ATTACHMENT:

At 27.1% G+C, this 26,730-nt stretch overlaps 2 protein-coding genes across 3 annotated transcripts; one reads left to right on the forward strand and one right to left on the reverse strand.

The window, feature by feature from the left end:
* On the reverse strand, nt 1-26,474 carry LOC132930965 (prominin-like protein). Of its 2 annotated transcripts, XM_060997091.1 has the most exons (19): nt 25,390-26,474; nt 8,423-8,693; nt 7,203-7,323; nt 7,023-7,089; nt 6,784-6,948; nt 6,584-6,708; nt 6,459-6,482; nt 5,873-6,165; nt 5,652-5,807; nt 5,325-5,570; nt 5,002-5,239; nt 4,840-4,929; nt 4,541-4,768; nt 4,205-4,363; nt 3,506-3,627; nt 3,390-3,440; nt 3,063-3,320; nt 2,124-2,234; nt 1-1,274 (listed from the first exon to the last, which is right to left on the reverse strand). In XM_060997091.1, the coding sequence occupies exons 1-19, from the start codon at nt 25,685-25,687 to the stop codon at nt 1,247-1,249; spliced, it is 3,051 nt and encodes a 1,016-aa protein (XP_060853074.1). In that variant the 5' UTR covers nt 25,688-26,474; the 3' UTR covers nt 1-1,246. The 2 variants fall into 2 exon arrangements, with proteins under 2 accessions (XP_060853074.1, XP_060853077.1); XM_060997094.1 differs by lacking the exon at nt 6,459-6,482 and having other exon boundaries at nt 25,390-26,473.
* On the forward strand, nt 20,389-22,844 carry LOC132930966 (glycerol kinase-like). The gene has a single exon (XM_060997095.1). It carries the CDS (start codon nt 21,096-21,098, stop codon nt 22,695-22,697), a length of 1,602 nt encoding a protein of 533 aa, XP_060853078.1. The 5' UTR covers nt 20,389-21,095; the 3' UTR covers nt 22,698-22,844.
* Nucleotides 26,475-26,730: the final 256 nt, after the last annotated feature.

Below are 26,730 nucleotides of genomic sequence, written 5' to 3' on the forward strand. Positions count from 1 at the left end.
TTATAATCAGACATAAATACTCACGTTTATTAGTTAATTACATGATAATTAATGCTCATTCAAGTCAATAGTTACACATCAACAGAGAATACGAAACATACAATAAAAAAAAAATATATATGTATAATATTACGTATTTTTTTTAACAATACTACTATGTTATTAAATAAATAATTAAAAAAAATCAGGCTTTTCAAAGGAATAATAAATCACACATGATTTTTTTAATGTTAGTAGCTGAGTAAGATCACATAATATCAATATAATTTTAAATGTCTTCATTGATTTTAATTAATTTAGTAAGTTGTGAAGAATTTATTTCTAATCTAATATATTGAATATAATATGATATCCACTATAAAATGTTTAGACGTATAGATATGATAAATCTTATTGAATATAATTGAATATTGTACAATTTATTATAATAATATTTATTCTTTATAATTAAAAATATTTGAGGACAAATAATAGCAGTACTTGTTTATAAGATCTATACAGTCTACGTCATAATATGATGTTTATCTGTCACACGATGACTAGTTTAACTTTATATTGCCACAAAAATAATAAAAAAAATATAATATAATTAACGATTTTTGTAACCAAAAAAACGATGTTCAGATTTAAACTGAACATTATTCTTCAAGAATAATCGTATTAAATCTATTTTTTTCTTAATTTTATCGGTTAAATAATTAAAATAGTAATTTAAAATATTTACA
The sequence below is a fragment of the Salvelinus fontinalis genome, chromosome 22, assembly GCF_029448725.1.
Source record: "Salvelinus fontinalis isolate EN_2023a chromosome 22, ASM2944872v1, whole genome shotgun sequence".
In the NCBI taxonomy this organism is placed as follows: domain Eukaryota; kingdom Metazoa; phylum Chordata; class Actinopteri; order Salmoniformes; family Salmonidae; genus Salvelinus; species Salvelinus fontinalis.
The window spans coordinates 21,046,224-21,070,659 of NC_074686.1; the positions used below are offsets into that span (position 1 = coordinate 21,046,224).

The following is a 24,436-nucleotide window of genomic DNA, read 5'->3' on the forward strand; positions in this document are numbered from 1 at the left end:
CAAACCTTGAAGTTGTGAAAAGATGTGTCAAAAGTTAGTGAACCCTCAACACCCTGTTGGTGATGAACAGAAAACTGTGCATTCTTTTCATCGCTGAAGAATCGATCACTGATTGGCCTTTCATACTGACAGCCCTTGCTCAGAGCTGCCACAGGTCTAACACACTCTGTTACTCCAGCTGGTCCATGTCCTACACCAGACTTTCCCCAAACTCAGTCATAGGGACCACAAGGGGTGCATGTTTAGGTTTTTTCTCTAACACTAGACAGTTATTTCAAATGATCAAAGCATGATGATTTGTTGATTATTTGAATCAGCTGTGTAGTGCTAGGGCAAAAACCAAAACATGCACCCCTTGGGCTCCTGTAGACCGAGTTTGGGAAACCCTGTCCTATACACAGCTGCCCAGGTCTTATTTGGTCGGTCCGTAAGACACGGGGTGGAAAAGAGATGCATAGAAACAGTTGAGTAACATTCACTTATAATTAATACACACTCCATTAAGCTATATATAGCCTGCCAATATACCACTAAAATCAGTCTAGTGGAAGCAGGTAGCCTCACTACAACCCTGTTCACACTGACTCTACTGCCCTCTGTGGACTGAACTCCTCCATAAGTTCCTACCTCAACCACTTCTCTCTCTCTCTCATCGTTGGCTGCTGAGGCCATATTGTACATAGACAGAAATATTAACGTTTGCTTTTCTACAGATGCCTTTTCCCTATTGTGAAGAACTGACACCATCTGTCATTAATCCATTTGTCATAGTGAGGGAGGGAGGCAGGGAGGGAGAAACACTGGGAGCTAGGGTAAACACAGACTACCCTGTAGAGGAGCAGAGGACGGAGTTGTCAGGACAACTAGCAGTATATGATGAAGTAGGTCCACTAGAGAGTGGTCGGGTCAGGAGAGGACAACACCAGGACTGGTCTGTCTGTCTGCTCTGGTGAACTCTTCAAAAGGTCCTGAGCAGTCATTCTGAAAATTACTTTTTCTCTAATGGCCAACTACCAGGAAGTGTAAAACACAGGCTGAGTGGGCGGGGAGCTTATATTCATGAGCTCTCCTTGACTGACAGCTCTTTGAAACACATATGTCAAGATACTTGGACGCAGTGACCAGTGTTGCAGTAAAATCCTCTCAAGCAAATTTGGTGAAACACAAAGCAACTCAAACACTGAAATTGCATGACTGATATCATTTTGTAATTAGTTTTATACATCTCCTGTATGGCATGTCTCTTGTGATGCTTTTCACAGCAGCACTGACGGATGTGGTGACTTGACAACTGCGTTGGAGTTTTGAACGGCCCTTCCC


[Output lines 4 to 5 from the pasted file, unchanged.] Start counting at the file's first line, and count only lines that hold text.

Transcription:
* On the forward strand, nt 20,389-22,844 carry LOC132930966 (glycerol kinase-like). The gene has a single exon (XM_060997095.1). It carries the CDS (start codon nt 21,096-21,098, stop codon nt 22,695-22,697), a length of 1,602 nt encoding a protein of 533 aa, XP_060853078.1. The 5' UTR covers nt 20,389-21,095; the 3' UTR covers nt 22,698-22,844.
* Nucleotides 26,475-26,730: the final 256 nt, after the last annotated feature.